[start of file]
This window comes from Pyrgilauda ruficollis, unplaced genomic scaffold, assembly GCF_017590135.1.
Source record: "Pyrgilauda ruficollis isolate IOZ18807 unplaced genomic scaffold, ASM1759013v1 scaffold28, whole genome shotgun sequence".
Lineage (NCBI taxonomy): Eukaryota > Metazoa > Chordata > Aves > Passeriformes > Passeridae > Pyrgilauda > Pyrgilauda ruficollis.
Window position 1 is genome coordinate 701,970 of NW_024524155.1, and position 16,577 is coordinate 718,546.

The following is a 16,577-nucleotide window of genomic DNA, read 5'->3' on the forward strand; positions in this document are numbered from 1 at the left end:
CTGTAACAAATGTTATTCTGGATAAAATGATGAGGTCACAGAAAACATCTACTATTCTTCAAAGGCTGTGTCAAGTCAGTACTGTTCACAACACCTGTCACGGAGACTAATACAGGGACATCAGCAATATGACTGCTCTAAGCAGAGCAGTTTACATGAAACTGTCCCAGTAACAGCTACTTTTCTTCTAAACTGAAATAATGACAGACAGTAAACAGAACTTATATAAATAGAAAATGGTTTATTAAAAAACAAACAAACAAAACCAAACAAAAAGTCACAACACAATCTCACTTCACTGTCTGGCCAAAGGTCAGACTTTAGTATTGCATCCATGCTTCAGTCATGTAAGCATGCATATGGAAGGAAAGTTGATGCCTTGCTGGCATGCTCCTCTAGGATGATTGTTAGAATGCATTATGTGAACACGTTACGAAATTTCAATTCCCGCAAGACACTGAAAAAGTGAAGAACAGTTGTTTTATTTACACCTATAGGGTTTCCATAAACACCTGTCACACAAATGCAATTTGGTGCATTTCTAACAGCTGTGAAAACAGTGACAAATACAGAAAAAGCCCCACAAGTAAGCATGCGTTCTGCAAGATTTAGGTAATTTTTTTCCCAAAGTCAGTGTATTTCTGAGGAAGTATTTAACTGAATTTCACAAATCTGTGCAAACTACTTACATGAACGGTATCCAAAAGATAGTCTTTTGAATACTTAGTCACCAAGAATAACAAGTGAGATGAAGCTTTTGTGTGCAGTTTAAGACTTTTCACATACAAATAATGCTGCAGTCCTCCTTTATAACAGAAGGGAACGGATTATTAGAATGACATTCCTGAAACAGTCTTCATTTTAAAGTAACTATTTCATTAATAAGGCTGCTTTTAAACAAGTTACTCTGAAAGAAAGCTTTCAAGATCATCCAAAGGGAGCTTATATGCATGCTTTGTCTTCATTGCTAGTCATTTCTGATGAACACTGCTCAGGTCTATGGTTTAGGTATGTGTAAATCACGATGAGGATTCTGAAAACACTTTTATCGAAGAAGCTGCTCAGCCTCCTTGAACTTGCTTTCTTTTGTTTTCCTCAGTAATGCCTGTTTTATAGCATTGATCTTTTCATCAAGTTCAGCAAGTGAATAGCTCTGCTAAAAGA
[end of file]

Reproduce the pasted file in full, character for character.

This window comes from Pyrgilauda ruficollis, unplaced genomic scaffold, assembly GCF_017590135.1.
Source record: "Pyrgilauda ruficollis isolate IOZ18807 unplaced genomic scaffold, ASM1759013v1 scaffold28, whole genome shotgun sequence".
Lineage (NCBI taxonomy): Eukaryota > Metazoa > Chordata > Aves > Passeriformes > Passeridae > Pyrgilauda > Pyrgilauda ruficollis.
Window position 1 is genome coordinate 701,970 of NW_024524155.1, and position 16,577 is coordinate 718,546.

The following is a 16,577-nucleotide window of genomic DNA, read 5'->3' on the forward strand; positions in this document are numbered from 1 at the left end:
CTGTAACAAATGTTATTCTGGATAAAATGATGAGGTCACAGAAAACATCTACTATTCTTCAAAGGCTGTGTCAAGTCAGTACTGTTCACAACACCTGTCACGGAGACTAATACAGGGACATCAGCAATATGACTGCTCTAAGCAGAGCAGTTTACATGAAACTGTCCCAGTAACAGCTACTTTTCTTCTAAACTGAAATAATGACAGACAGTAAACAGAACTTATATAAATAGAAAATGGTTTATTAAAAAACAAACAAACAAAACCAAACAAAAAGTCACAACACAATCTCACTTCACTGTCTGGCCAAAGGTCAGACTTTAGTATTGCATCCATGCTTCAGTCATGTAAGCATGCATATGGAAGGAAAGTTGATGCCTTGCTGGCATGCTCCTCTAGGATGATTGTTAGAATGCATTATGTGAACACGTTACGAAATTTCAATTCCCGCAAGACACTGAAAAAGTGAAGAACAGTTGTTTTATTTACACCTATAGGGTTTCCATAAACACCTGTCACACAAATGCAATTTGGTGCATTTCTAACAGCTGTGAAAACAGTGACAAATACAGAAAAAGCCCCACAAGTAAGCATGCGTTCTGCAAGATTTAGGTAATTTTTTTCCCAAAGTCAGTGTATTTCTGAGGAAGTATTTAACTGAATTTCACAAATCTGTGCAAACTACTTACATGAACGGTATCCAAAAGATAGTCTTTTGAATACTTAGTCACCAAGAATAACAAGTGAGATGAAGCTTTTGTGTGCAGTTTAAGACTTTTCACATACAAATAATGCTGCAGTCCTCCTTTATAACAGAAGGGAACGGATTATTAGAATGACATTCCTGAAACAGTCTTCATTTTAAAGTAACTATTTCATTAATAAGGCTGCTTTTAAACAAGTTACTCTGAAAGAAAGCTTTCAAGATCATCCAAAGGGAGCTTATATGCATGCTTTGTCTTCATTGCTAGTCATTTCTGATGAACACTGCTCAGGTCTATGGTTTAGGTATGTGTAAATCACGATGAGGATTCTGAAAACACTTTTATCGAAGAAGCTGCTCAGCCTCCTTGAACTTGCTTTCTTTTGTTTTCCTCAGTAATGCCTGTTTTATAGCATTGATCTTTTCATCAAGTTCAGCAAGTGAATAGCTCTGCTAAAAGA